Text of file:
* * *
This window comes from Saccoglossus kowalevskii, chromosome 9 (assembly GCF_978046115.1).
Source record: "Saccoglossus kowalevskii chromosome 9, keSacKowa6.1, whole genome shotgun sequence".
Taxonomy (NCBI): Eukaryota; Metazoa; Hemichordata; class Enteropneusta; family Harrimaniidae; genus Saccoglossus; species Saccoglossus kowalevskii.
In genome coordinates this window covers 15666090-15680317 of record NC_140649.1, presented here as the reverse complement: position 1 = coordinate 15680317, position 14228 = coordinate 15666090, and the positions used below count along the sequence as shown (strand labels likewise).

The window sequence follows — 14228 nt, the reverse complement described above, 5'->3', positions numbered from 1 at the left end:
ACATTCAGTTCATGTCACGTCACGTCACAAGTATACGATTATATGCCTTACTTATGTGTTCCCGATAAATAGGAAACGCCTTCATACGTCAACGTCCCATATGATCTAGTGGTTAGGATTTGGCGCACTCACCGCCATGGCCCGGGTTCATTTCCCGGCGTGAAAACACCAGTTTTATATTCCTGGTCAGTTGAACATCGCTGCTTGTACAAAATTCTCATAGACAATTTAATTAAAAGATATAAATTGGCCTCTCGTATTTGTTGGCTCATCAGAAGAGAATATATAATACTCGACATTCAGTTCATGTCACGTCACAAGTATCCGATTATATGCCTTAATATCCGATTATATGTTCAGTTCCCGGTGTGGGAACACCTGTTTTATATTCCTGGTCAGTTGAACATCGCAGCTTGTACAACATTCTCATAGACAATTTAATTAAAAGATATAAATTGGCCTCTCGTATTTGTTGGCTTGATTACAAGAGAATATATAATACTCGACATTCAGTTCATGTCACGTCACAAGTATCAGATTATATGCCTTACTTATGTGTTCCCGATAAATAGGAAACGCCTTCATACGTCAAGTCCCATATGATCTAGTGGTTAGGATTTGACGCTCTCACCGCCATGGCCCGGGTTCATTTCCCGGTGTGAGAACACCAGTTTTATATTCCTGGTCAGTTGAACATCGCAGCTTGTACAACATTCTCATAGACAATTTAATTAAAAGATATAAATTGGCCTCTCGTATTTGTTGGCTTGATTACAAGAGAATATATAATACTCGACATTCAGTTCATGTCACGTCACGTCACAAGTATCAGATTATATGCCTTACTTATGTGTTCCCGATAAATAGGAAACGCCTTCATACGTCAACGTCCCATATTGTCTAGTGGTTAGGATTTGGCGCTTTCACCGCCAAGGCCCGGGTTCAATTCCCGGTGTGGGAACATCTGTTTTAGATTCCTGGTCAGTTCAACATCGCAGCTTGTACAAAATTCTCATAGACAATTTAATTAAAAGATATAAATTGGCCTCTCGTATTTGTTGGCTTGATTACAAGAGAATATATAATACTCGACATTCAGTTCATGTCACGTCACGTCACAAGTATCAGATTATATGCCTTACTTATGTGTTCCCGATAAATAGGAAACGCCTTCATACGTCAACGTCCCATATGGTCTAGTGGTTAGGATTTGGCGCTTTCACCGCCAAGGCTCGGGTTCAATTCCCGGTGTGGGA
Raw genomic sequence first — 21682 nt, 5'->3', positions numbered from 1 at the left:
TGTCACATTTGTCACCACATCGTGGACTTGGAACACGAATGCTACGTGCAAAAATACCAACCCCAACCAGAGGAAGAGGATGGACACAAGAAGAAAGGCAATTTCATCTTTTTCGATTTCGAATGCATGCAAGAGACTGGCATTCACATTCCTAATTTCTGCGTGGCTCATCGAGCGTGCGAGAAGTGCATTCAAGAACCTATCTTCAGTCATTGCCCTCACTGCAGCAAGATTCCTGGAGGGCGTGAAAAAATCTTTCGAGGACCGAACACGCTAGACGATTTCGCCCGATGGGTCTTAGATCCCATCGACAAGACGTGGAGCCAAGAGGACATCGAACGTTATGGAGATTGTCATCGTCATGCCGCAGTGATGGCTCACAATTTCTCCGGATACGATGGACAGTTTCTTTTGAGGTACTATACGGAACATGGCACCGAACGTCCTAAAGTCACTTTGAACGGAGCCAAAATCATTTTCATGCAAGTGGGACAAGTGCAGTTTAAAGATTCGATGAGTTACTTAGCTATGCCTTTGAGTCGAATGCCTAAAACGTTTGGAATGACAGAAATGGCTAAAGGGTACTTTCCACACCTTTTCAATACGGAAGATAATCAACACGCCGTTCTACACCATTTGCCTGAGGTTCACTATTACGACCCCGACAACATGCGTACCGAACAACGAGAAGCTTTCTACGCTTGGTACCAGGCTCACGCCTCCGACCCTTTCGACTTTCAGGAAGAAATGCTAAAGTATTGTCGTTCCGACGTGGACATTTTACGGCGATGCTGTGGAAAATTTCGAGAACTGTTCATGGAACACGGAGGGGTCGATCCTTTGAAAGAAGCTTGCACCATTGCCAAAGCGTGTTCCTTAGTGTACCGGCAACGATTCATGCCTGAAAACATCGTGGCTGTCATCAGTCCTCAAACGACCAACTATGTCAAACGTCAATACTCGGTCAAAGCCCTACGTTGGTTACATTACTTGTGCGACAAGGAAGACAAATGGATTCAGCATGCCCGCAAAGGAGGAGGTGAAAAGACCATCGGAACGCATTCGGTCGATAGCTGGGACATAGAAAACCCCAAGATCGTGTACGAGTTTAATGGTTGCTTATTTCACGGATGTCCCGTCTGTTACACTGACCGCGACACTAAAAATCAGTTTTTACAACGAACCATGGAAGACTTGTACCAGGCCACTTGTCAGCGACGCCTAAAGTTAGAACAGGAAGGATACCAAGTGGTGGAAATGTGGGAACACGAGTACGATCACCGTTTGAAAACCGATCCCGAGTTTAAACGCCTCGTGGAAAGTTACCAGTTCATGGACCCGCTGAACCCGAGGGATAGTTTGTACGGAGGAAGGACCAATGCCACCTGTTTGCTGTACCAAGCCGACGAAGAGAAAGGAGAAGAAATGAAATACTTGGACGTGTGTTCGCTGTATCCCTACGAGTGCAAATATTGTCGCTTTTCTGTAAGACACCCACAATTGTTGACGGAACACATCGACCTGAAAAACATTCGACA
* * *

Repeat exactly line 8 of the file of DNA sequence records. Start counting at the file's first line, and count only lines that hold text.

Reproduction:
TGTCACATTTGTCACCACATCGTGGACTTGGAACACGAATGCTACGTGCAAAAATACCAACCCCAACCAGAGGAAGAGGATGGACACAAGAAGAAAGGCAATTTCATCTTTTTCGATTTCGAATGCATGCAAGAGACTGGCATTCACATTCCTAATTTCTGCGTGGCTCATCGAGCGTGCGAGAAGTGCATTCAAGAACCTATCTTCAGTCATTGCCCTCACTGCAGCAAGATTCCTGGAGGGCGTGAAAAAATCTTTCGAGGACCGAACACGCTAGACGATTTCGCCCGATGGGTCTTAGATCCCATCGACAAGACGTGGAGCCAAGAGGACATCGAACGTTATGGAGATTGTCATCGTCATGCCGCAGTGATGGCTCACAATTTCTCCGGATACGATGGACAGTTTCTTTTGAGGTACTATACGGAACATGGCACCGAACGTCCTAAAGTCACTTTGAACGGAGCCAAAATCATTTTCATGCAAGTGGGACAAGTGCAGTTTAAAGATTCGATGAGTTACTTAGCTATGCCTTTGAGTCGAATGCCTAAAACGTTTGGAATGACAGAAATGGCTAAAGGGTACTTTCCACACCTTTTCAATACGGAAGATAATCAACACGCCGTTCTACACCATTTGCCTGAGGTTCACTATTACGACCCCGACAACATGCGTACCGAACAACGAGAAGCTTTCTACGCTTGGTACCAGGCTCACGCCTCCGACCCTTTCGACTTTCAGGAAGAAATGCTAAAGTATTGTCGTTCCGACGTGGACATTTTACGGCGATGCTGTGGAAAATTTCGAGAACTGTTCATGGAACACGGAGGGGTCGATCCTTTGAAAGAAGCTTGCACCATTGCCAAAGCGTGTTCCTTAGTGTACCGGCAACGATTCATGCCTGAAAACATCGTGGCTGTCATCAGTCCTCAAACGACCAACTATGTCAAACGTCAATACTCGGTCAAAGCCCTACGTTGGTTACATTACTTGTGCGACAAGGAAGACAAATGGATTCAGCATGCCCGCAAAGGAGGAGGTGAAAAGACCATCGGAACGCATTCGGTCGATAGCTGGGACATAGAAAACCCCAAGATCGTGTACGAGTTTAATGGTTGCTTATTTCACGGATGTCCCGTCTGTTACACTGACCGCGACACTAAAAATCAGTTTTTACAACGAACCATGGAAGACTTGTACCAGGCCACTTGTCAGCGACGCCTAAAGTTAGAACAGGAAGGATACCAAGTGGTGGAAATGTGGGAACACGAGTACGATCACCGTTTGAAAACCGATCCCGAGTTTAAACGCCTCGTGGAAAGTTACCAGTTCATGGACCCGCTGAACCCGAGGGATAGTTTGTACGGAGGAAGGACCAATGCCACCTGTTTGCTGTACCAAGCCGACGAAGAGAAAGGAGAAGAAATGAAATACTTGGACGTGTGTTCGCTGTATCCCTACGAGTGCAAATATTGTCGCTTTTCTGTAAGACACCCACAATTGTTGACGGAACACATCGACCTGAAAAACATTCGACA